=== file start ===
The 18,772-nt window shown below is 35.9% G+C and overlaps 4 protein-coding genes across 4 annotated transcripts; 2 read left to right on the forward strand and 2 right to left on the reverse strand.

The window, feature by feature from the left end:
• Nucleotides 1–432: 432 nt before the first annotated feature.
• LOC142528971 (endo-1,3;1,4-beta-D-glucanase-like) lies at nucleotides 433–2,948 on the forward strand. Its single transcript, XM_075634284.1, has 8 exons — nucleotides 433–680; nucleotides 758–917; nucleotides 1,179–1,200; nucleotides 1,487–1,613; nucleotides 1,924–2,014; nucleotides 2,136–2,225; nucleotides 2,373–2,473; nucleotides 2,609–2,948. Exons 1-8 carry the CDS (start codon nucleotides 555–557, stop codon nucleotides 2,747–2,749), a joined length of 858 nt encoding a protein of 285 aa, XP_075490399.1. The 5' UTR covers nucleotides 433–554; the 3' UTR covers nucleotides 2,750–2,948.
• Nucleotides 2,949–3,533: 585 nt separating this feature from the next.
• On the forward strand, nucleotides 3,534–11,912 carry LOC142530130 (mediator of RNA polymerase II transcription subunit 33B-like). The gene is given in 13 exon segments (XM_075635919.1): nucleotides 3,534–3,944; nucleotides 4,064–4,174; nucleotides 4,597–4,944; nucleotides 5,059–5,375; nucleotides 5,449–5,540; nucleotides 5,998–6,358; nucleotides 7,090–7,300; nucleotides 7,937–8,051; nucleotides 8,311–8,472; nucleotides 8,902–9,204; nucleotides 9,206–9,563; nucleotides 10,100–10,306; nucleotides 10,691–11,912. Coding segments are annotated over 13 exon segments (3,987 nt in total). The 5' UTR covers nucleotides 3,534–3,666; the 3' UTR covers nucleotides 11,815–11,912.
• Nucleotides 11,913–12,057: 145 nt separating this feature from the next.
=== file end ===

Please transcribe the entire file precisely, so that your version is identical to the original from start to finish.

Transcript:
The 18,772-nt window shown below is 35.9% G+C and overlaps 4 protein-coding genes across 4 annotated transcripts; 2 read left to right on the forward strand and 2 right to left on the reverse strand.

The window, feature by feature from the left end:
• Nucleotides 1–432: 432 nt before the first annotated feature.
• LOC142528971 (endo-1,3;1,4-beta-D-glucanase-like) lies at nucleotides 433–2,948 on the forward strand. Its single transcript, XM_075634284.1, has 8 exons — nucleotides 433–680; nucleotides 758–917; nucleotides 1,179–1,200; nucleotides 1,487–1,613; nucleotides 1,924–2,014; nucleotides 2,136–2,225; nucleotides 2,373–2,473; nucleotides 2,609–2,948. Exons 1-8 carry the CDS (start codon nucleotides 555–557, stop codon nucleotides 2,747–2,749), a joined length of 858 nt encoding a protein of 285 aa, XP_075490399.1. The 5' UTR covers nucleotides 433–554; the 3' UTR covers nucleotides 2,750–2,948.
• Nucleotides 2,949–3,533: 585 nt separating this feature from the next.
• On the forward strand, nucleotides 3,534–11,912 carry LOC142530130 (mediator of RNA polymerase II transcription subunit 33B-like). The gene is given in 13 exon segments (XM_075635919.1): nucleotides 3,534–3,944; nucleotides 4,064–4,174; nucleotides 4,597–4,944; nucleotides 5,059–5,375; nucleotides 5,449–5,540; nucleotides 5,998–6,358; nucleotides 7,090–7,300; nucleotides 7,937–8,051; nucleotides 8,311–8,472; nucleotides 8,902–9,204; nucleotides 9,206–9,563; nucleotides 10,100–10,306; nucleotides 10,691–11,912. Coding segments are annotated over 13 exon segments (3,987 nt in total). The 5' UTR covers nucleotides 3,534–3,666; the 3' UTR covers nucleotides 11,815–11,912.
• Nucleotides 11,913–12,057: 145 nt separating this feature from the next.